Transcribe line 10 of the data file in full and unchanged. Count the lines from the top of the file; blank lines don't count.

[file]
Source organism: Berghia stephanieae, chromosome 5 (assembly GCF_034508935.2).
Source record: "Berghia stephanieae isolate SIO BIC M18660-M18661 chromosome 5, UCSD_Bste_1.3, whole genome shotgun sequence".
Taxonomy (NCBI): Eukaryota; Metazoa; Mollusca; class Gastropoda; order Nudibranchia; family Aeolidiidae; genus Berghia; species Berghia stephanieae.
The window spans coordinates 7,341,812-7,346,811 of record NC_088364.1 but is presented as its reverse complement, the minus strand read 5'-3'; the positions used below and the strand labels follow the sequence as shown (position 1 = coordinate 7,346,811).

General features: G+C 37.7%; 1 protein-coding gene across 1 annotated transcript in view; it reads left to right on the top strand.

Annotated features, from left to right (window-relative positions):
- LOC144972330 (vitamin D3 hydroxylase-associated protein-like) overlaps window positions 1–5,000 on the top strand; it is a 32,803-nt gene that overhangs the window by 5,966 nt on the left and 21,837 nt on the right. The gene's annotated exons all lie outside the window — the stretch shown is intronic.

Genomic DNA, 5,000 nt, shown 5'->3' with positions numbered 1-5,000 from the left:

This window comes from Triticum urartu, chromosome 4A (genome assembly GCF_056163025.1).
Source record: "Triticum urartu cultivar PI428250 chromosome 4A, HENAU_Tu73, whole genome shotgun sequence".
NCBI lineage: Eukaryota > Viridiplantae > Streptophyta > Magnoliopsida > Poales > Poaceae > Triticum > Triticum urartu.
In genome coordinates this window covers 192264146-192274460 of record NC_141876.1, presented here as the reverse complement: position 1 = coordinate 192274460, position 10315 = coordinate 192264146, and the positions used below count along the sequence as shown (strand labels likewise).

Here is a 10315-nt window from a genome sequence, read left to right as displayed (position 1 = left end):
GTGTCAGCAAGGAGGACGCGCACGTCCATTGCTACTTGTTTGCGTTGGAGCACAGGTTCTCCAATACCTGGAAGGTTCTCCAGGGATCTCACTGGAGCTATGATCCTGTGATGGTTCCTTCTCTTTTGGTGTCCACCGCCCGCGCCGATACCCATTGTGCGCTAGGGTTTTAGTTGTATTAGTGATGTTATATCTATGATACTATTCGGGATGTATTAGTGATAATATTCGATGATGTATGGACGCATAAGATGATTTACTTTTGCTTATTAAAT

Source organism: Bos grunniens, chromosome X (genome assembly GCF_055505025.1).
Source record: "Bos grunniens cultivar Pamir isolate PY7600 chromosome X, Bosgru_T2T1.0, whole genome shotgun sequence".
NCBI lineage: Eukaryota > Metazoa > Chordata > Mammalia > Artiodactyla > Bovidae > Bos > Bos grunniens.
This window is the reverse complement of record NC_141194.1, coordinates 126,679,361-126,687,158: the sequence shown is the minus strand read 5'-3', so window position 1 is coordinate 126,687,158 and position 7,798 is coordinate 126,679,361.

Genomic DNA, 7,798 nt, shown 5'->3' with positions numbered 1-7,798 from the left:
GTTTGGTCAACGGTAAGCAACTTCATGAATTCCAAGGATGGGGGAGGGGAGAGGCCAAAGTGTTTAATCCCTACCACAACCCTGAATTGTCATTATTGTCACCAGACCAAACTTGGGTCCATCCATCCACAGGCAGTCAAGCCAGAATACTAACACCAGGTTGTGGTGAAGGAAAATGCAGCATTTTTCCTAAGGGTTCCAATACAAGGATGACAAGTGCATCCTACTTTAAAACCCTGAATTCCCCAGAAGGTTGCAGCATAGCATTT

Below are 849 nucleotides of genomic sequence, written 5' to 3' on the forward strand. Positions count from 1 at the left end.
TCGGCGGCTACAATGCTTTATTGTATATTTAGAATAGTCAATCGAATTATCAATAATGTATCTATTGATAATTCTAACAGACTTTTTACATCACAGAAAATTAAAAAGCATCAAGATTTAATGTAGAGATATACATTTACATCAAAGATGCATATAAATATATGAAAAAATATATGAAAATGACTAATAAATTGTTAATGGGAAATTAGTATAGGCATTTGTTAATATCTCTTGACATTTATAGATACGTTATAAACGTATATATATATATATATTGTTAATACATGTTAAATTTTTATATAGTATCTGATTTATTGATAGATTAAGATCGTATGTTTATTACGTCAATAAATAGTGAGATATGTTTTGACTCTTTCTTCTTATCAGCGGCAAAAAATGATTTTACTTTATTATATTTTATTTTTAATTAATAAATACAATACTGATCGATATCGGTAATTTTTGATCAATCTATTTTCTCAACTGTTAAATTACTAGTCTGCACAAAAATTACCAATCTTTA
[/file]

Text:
Source record: "Triticum urartu cultivar PI428250 chromosome 4A, HENAU_Tu73, whole genome shotgun sequence".